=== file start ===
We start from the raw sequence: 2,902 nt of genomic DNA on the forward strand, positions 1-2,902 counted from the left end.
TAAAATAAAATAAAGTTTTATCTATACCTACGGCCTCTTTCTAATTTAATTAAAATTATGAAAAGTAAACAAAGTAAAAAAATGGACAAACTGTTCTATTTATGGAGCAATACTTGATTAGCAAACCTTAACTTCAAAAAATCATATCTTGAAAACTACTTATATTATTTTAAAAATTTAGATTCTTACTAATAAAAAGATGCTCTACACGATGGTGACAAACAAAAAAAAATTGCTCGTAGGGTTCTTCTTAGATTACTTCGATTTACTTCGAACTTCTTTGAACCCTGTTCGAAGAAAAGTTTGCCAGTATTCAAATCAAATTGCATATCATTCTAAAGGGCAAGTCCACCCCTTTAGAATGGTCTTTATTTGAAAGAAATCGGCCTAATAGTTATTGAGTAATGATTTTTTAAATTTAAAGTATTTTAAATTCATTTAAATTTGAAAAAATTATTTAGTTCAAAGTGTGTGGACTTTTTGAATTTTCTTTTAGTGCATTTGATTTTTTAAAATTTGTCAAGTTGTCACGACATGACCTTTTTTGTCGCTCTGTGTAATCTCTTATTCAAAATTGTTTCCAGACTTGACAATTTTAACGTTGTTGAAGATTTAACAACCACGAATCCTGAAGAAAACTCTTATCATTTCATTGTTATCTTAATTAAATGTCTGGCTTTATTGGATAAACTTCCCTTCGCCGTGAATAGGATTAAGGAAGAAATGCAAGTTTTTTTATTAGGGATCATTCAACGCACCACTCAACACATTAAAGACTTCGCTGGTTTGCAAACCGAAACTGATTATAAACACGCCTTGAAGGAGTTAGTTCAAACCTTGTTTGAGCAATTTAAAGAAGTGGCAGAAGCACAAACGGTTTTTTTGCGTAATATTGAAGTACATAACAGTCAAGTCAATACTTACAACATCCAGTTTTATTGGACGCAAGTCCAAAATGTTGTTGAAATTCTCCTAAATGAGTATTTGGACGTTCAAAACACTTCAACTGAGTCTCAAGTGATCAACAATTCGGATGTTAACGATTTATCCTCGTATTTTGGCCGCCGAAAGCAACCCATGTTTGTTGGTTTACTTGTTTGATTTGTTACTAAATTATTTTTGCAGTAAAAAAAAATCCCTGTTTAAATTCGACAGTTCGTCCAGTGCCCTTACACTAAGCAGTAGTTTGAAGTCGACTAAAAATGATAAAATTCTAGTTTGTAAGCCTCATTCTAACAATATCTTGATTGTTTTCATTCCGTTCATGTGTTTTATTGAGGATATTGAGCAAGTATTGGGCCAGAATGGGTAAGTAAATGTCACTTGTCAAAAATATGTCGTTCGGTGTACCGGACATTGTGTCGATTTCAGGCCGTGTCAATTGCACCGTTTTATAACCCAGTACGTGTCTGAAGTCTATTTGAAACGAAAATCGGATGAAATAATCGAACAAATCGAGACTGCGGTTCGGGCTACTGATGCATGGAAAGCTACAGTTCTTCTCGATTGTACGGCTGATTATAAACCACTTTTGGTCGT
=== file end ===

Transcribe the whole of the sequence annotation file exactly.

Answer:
We start from the raw sequence: 2,902 nt of genomic DNA on the forward strand, positions 1-2,902 counted from the left end.
TAAAATAAAATAAAGTTTTATCTATACCTACGGCCTCTTTCTAATTTAATTAAAATTATGAAAAGTAAACAAAGTAAAAAAATGGACAAACTGTTCTATTTATGGAGCAATACTTGATTAGCAAACCTTAACTTCAAAAAATCATATCTTGAAAACTACTTATATTATTTTAAAAATTTAGATTCTTACTAATAAAAAGATGCTCTACACGATGGTGACAAACAAAAAAAAATTGCTCGTAGGGTTCTTCTTAGATTACTTCGATTTACTTCGAACTTCTTTGAACCCTGTTCGAAGAAAAGTTTGCCAGTATTCAAATCAAATTGCATATCATTCTAAAGGGCAAGTCCACCCCTTTAGAATGGTCTTTATTTGAAAGAAATCGGCCTAATAGTTATTGAGTAATGATTTTTTAAATTTAAAGTATTTTAAATTCATTTAAATTTGAAAAAATTATTTAGTTCAAAGTGTGTGGACTTTTTGAATTTTCTTTTAGTGCATTTGATTTTTTAAAATTTGTCAAGTTGTCACGACATGACCTTTTTTGTCGCTCTGTGTAATCTCTTATTCAAAATTGTTTCCAGACTTGACAATTTTAACGTTGTTGAAGATTTAACAACCACGAATCCTGAAGAAAACTCTTATCATTTCATTGTTATCTTAATTAAATGTCTGGCTTTATTGGATAAACTTCCCTTCGCCGTGAATAGGATTAAGGAAGAAATGCAAGTTTTTTTATTAGGGATCATTCAACGCACCACTCAACACATTAAAGACTTCGCTGGTTTGCAAACCGAAACTGATTATAAACACGCCTTGAAGGAGTTAGTTCAAACCTTGTTTGAGCAATTTAAAGAAGTGGCAGAAGCACAAACGGTTTTTTTGCGTAATATTGAAGTACATAACAGTCAAGTCAATACTTACAACATCCAGTTTTATTGGACGCAAGTCCAAAATGTTGTTGAAATTCTCCTAAATGAGTATTTGGACGTTCAAAACACTTCAACTGAGTCTCAAGTGATCAACAATTCGGATGTTAACGATTTATCCTCGTATTTTGGCCGCCGAAAGCAACCCATGTTTGTTGGTTTACTTGTTTGATTTGTTACTAAATTATTTTTGCAGTAAAAAAAAATCCCTGTTTAAATTCGACAGTTCGTCCAGTGCCCTTACACTAAGCAGTAGTTTGAAGTCGACTAAAAATGATAAAATTCTAGTTTGTAAGCCTCATTCTAACAATATCTTGATTGTTTTCATTCCGTTCATGTGTTTTATTGAGGATATTGAGCAAGTATTGGGCCAGAATGGGTAAGTAAATGTCACTTGTCAAAAATATGTCGTTCGGTGTACCGGACATTGTGTCGATTTCAGGCCGTGTCAATTGCACCGTTTTATAACCCAGTACGTGTCTGAAGTCTATTTGAAACGAAAATCGGATGAAATAATCGAACAAATCGAGACTGCGGTTCGGGCTACTGATGCATGGAAAGCTACAGTTCTTCTCGATTGTACGGCTGATTATAAACCACTTTTGGTCGT